This sustainable home produces energy and stores excess solar power in two Tesla powerwalls!
One of the main pillars of AMA – Austin Maynard Architects is sustainability. Whether this is achieved through solar power, Tesla batteries, exterior blinds, or all of the above – building homes that leave small footprints in our environment is of paramount importance to Austin Maynard architects. After completing the work on their garden shed, the design team built their most sustainable house to date, one that functions as a power plant and produces more sustainable energy than it consumes.
On average, the Australian house consumes 19 kWh of energy in a day. To turn this statistic on its head, Garden House produces 100 kWh of energy with the help of a 26 kWh Tesla battery. Through this shared use of energy, Garden House finds the future of sustainability at home and is operated with solar energy and supplies the block’s shared energy network. With many Australians using solar panels to power their homes, Garden House is in good company on a narrow street full of garden oases and lush greenery. In order not to disturb the natural terrain in and around the property of the house, AMA developed the layout and the connected pavilions of Garden House, which are based on the network of already existing garden areas and trees. This formed the stage and literally the basis for the house’s commitment to producing more sustainable energy than it needs to run.
The architects at Garden House made sure that the house was built using a passive construction method, the roof was filled with solar collectors and the interior was equipped with double studded wall insulation and sub-floor insulation made of an insulated concrete slab. Even the building materials used were chosen for their sustainability, and recycled bricks were chosen to build the house’s connected pavilions behind the white clapboard garage. Inside, the house does not require gas for any type of interior insulation – hot water, space heating and cooling, water heating and pool heating are all supplied by highly efficient heat pumps. Aside from being a fully automated smart home that runs on two Tesla electricity walls, the designers did not disturb the original landscape and natural green of the property when building the Garden House.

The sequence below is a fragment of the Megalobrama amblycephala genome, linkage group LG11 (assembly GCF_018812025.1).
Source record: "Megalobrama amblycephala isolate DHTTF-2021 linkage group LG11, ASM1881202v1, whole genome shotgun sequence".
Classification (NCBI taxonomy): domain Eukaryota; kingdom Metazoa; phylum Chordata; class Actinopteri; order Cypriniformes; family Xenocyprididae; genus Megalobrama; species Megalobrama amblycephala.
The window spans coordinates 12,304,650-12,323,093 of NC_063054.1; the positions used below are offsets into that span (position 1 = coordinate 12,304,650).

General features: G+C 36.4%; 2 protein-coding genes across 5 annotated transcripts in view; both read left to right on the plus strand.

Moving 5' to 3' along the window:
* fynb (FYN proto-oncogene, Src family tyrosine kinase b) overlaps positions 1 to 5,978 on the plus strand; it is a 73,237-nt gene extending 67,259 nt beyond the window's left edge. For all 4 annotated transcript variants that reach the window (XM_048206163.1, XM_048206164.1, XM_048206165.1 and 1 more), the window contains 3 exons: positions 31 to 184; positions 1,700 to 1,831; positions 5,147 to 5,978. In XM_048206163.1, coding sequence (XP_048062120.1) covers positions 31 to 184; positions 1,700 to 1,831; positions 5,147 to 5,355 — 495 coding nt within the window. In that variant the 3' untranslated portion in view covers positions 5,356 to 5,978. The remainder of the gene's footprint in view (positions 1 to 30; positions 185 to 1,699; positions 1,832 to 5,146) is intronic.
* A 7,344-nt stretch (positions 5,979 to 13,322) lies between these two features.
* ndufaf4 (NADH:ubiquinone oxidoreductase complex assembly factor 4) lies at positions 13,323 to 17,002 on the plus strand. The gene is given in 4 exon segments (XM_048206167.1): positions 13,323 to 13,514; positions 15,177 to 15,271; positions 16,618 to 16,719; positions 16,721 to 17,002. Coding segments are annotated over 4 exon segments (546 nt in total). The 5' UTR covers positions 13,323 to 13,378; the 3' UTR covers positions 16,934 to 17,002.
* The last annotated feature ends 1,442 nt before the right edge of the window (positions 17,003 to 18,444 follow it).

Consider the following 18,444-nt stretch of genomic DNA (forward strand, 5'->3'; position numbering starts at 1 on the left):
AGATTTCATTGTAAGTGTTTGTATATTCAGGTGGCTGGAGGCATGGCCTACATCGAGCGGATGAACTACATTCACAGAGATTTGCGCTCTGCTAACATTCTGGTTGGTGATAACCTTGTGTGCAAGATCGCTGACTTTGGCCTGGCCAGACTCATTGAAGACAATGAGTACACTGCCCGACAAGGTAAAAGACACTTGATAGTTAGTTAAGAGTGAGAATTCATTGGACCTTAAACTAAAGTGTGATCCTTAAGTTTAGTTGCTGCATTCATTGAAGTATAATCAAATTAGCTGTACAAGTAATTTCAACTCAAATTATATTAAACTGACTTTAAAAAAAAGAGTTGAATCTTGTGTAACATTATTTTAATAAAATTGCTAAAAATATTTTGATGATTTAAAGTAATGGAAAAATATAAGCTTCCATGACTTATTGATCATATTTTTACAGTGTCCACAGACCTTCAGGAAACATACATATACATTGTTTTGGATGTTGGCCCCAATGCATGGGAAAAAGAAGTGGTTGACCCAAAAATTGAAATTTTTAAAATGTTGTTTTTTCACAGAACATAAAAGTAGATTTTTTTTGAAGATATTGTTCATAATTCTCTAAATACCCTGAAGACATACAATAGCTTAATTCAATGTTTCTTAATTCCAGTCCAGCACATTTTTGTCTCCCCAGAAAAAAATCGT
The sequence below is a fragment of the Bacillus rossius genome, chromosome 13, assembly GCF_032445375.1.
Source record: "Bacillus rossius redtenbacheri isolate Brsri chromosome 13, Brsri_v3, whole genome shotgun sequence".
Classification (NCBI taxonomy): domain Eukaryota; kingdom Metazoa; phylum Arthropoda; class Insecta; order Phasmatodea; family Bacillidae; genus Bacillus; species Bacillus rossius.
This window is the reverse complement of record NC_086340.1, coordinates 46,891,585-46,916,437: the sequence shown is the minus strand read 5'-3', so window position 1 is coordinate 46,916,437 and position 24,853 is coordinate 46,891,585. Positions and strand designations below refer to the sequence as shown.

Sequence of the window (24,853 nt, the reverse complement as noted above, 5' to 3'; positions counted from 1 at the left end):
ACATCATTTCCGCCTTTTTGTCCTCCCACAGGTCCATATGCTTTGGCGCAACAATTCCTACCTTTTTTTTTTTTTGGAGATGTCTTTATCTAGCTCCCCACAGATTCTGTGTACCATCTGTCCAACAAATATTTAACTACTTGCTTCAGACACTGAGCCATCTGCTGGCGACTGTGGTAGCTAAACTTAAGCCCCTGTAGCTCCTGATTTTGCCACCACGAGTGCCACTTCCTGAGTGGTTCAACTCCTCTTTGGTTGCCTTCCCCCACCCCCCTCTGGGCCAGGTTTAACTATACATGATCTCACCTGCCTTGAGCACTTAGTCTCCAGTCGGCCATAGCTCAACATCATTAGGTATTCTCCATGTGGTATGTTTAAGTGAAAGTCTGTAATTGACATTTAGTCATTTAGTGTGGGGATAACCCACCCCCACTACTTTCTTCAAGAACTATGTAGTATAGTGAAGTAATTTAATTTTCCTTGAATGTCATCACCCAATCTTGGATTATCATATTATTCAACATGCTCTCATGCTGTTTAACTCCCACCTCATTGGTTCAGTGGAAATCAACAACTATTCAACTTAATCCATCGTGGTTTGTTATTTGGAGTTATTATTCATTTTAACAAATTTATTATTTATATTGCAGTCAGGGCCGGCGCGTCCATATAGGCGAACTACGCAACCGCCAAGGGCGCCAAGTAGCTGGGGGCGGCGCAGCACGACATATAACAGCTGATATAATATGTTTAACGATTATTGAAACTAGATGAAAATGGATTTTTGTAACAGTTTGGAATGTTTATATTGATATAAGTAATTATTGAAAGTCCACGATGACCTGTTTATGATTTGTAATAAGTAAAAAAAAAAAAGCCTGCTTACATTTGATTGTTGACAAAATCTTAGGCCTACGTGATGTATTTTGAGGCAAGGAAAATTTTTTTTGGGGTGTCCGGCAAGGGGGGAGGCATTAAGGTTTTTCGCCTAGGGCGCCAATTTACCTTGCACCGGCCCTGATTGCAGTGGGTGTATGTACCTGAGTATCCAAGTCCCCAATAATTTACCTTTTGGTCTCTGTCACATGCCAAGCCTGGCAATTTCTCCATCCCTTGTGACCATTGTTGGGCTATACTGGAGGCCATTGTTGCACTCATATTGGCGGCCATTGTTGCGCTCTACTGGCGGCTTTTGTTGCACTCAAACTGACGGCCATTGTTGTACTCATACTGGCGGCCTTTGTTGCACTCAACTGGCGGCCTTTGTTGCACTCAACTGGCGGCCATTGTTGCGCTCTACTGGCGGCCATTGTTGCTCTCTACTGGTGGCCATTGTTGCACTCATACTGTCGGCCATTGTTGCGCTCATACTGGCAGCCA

Hidden in a lush garden paradise, Garden House is much more than meets the eye. At first glance, the Garden House garage shows a modest house with a pentagonal frame that is encased in optically white clapboard. Beyond the garage, interconnected brick pavilions connect family rooms and bedrooms, appearing as separate buildings only connected by mirrored glass corridors that mirror the surrounding green gardens. Each pavilion was designed to divide most of the home into four smaller zones. In every area of the house, concealed doors give access to the whole house and the garden. Open balconies and tall kitchen doors open onto the gardens and fill the house and garden with a heavenly flair.
Designer: Austin Maynard Architects
The side entrance of the house transforms the modest garage into a lush backyard garden, which is connected by covered brick pavilions.
From the street, the Garden House looks like a simple, pentagonal house that is clad in optically white clapboard.
Beyond the garage, Garden House blooms into the family home it is and can accommodate five family members.
The interconnected brick pavilions of the house accommodate bedrooms and family rooms, which are connected by mirrored glass corridors.
The interior of the house features a brick interior for a rustic look in an otherwise extremely modern home.
Two Tesla Power Walls store the energy generated by the roof’s solar panels.
High doors and huge windows bring the family even closer to their backyard oasis.
Natural sunlight fills the hallways and bedrooms throughout the Garden House.
Ash-black metal accents light up the furniture work made of natural wood.
External blinds prevent the bedrooms from overheating due to the overflow of natural sunlight.